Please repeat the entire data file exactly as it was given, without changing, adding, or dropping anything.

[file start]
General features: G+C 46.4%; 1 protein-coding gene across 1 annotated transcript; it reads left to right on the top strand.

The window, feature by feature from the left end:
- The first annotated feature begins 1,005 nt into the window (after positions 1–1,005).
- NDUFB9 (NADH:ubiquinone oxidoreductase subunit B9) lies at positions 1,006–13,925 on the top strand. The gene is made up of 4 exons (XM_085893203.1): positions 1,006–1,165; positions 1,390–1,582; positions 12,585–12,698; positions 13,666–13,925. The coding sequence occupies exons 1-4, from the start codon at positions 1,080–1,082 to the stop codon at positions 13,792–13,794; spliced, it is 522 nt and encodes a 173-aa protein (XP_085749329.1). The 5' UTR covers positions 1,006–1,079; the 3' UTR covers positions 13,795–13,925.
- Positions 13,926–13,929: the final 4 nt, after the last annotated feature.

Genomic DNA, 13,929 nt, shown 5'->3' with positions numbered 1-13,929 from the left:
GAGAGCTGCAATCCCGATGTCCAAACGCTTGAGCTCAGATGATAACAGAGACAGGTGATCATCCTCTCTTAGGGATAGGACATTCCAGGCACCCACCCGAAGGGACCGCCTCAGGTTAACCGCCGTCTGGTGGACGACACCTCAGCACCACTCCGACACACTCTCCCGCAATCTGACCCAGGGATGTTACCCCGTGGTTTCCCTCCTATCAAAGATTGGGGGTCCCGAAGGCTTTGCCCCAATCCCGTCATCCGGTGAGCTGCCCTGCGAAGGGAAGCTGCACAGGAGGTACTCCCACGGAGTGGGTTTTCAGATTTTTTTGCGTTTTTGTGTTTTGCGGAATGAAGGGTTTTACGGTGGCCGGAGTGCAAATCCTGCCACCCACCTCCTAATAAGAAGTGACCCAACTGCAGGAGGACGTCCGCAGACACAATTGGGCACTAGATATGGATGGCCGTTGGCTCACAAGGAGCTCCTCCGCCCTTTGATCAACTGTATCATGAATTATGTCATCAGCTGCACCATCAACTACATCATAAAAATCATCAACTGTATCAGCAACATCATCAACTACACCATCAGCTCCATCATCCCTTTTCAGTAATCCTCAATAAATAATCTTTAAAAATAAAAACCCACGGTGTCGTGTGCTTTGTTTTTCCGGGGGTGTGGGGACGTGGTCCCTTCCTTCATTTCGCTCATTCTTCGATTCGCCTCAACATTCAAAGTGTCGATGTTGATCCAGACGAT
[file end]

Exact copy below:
General features: G+C 46.4%; 1 protein-coding gene across 1 annotated transcript; it reads left to right on the top strand.

The window, feature by feature from the left end:
- The first annotated feature begins 1,005 nt into the window (after positions 1–1,005).
- NDUFB9 (NADH:ubiquinone oxidoreductase subunit B9) lies at positions 1,006–13,925 on the top strand. The gene is made up of 4 exons (XM_085893203.1): positions 1,006–1,165; positions 1,390–1,582; positions 12,585–12,698; positions 13,666–13,925. The coding sequence occupies exons 1-4, from the start codon at positions 1,080–1,082 to the stop codon at positions 13,792–13,794; spliced, it is 522 nt and encodes a 173-aa protein (XP_085749329.1). The 5' UTR covers positions 1,006–1,079; the 3' UTR covers positions 13,795–13,925.
- Positions 13,926–13,929: the final 4 nt, after the last annotated feature.

Genomic DNA, 13,929 nt, shown 5'->3' with positions numbered 1-13,929 from the left:
GAGAGCTGCAATCCCGATGTCCAAACGCTTGAGCTCAGATGATAACAGAGACAGGTGATCATCCTCTCTTAGGGATAGGACATTCCAGGCACCCACCCGAAGGGACCGCCTCAGGTTAACCGCCGTCTGGTGGACGACACCTCAGCACCACTCCGACACACTCTCCCGCAATCTGACCCAGGGATGTTACCCCGTGGTTTCCCTCCTATCAAAGATTGGGGGTCCCGAAGGCTTTGCCCCAATCCCGTCATCCGGTGAGCTGCCCTGCGAAGGGAAGCTGCACAGGAGGTACTCCCACGGAGTGGGTTTTCAGATTTTTTTGCGTTTTTGTGTTTTGCGGAATGAAGGGTTTTACGGTGGCCGGAGTGCAAATCCTGCCACCCACCTCCTAATAAGAAGTGACCCAACTGCAGGAGGACGTCCGCAGACACAATTGGGCACTAGATATGGATGGCCGTTGGCTCACAAGGAGCTCCTCCGCCCTTTGATCAACTGTATCATGAATTATGTCATCAGCTGCACCATCAACTACATCATAAAAATCATCAACTGTATCAGCAACATCATCAACTACACCATCAGCTCCATCATCCCTTTTCAGTAATCCTCAATAAATAATCTTTAAAAATAAAAACCCACGGTGTCGTGTGCTTTGTTTTTCCGGGGGTGTGGGGACGTGGTCCCTTCCTTCATTTCGCTCATTCTTCGATTCGCCTCAACATTCAAAGTGTCGATGTTGATCCAGACGAT